US Economy: Temporary Headwinds or Secular Stagnation?


March 18, 2016

OGResearch simulation (red line) of an alternative interest rate path with negative equilibrium real interest rate.
OGResearch simulation (red line) of alternative rate path.

The Fed decided to start normalizing interest rates in December 2015. It was argued that the slack in the US economy has diminished to a point where inflation pressures should start to gradually build up in the coming years. However, the Fed has been faced with a communication challenge as the strong dollar and falling oil prices put temporary downward pressure on consumer prices and outweighed “rising inflationary pressures”. Still, the argument went that a delay in policy normalization for longer would have ended up in a need to tighten policy abruptly later to keep the economy from significant overshooting. As a result, after the December hike, up to four additional rate hikes were foreseen by the FOMC members for 2016 and by 2018 the Fed funds rate was expected to reach 2.9-3.5% (after the March meeting, the Committee members scaled back their projections to suggest only two further quarter-point hikes before end-2016). The secular stagnation hypothesis gives a competing narrative on how to read the current economic situation and consequently has very different implications for future economic policy.

Secular Stagnation Hypothesis

The so called ‘new secular stagnation hypothesis’ was first evoked by Larry Summers in his now famous speech at the IMF in 2013, and subsequent elaborations, to explain the persistent under-performance of output growth in industrial economies. The hypothesis claims that there is a chronic excess of savings over investment in the advanced countries due to structural reasons, therefore the equilibrium real interest rate will remain chronically depressed, staying probably negative for a prolonged time.

Bossone (2015) gives an excellent overview of the line of argument. Summers conjectures that aggregate demand may have collapsed already long before the crisis (masked by unsustainable finances) that have led people to raise their savings while simultaneously reducing investment propensities. Under normal circumstances, Summers argues, interest rates would fall driven either by market forces or by policy actions until saving and investment are equated at the full employment level. However, this adjustment process comes to a stop if interest rates cannot fall enough to discourage saving and encourage investment, which is typically the case when nominal interest rates approach the zero lower bound. In fact, Summers warns that even if interest rates are not constrained from below, efforts to lower them give rise to financial stability problems. For this reason, he recommends policy strategies aimed at raising the natural interest rate by increasing public investment, reducing structural barriers to private investment, and taking measures to promote business confidence, maintain spending power and redistribute income towards people with a higher propensity to spend.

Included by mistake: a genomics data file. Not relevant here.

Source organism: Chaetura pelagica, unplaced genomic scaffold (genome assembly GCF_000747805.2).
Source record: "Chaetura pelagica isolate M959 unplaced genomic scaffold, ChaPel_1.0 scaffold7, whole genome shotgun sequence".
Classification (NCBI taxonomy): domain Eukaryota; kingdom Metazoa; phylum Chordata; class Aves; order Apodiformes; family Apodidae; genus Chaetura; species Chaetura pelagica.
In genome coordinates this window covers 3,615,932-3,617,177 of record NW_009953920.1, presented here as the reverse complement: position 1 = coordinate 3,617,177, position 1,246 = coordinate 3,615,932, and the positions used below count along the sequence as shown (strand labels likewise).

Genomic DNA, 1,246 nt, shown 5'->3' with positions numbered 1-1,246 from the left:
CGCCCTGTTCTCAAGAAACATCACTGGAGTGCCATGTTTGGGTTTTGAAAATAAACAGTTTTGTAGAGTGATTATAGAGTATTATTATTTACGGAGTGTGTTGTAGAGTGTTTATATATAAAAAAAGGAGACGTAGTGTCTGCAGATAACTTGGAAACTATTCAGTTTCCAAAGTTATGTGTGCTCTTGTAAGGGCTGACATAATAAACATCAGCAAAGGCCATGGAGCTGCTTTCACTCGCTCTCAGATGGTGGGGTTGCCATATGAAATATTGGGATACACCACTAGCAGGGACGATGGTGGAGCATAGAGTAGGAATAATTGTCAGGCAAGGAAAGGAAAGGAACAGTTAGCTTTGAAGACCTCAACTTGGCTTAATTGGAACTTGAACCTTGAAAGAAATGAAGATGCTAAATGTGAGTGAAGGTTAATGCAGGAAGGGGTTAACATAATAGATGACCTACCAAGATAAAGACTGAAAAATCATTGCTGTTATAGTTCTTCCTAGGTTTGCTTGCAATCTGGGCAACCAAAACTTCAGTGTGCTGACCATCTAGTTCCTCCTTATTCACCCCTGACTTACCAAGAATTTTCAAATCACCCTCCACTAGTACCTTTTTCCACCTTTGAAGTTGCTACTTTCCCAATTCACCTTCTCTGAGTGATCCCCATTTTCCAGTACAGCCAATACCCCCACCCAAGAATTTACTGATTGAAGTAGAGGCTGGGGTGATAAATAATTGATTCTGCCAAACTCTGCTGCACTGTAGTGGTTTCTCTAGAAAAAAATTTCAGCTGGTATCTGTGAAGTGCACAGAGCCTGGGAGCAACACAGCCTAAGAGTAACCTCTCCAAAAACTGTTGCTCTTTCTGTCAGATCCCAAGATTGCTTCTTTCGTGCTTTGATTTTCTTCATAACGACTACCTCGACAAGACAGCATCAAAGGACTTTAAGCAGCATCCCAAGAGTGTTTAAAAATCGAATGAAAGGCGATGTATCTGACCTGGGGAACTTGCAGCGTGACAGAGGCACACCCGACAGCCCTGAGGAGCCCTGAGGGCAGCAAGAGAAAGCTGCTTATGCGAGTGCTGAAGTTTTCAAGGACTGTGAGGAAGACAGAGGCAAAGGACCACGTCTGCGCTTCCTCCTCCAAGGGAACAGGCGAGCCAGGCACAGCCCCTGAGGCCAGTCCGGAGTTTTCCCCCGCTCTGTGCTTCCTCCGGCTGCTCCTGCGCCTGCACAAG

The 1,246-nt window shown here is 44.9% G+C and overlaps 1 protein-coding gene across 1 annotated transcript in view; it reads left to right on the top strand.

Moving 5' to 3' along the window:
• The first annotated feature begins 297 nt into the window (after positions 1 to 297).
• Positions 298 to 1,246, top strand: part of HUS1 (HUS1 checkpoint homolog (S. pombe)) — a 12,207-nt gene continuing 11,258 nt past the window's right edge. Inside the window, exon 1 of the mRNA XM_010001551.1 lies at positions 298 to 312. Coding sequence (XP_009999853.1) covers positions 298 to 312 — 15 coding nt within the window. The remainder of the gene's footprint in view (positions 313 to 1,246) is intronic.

Low Rates Are Not Enough

If the secular stagnation hypothesis is true, delaying policy rate normalization would not result in unwanted overheating. On the contrary, rising Fed funds rates would encourage savings and discourage investment even further, prolonging the period of low economic growth. In this case, the interest rate cycle might need to be reversed and near-zero rates can be expected to stay for a longer time. Still, keeping interest rates low is not enough, the main message of the secular stagnation camp is that escaping secular stagnation requires the active use of aggressive fiscal policy.

Barna Szabó, economist at OGResearch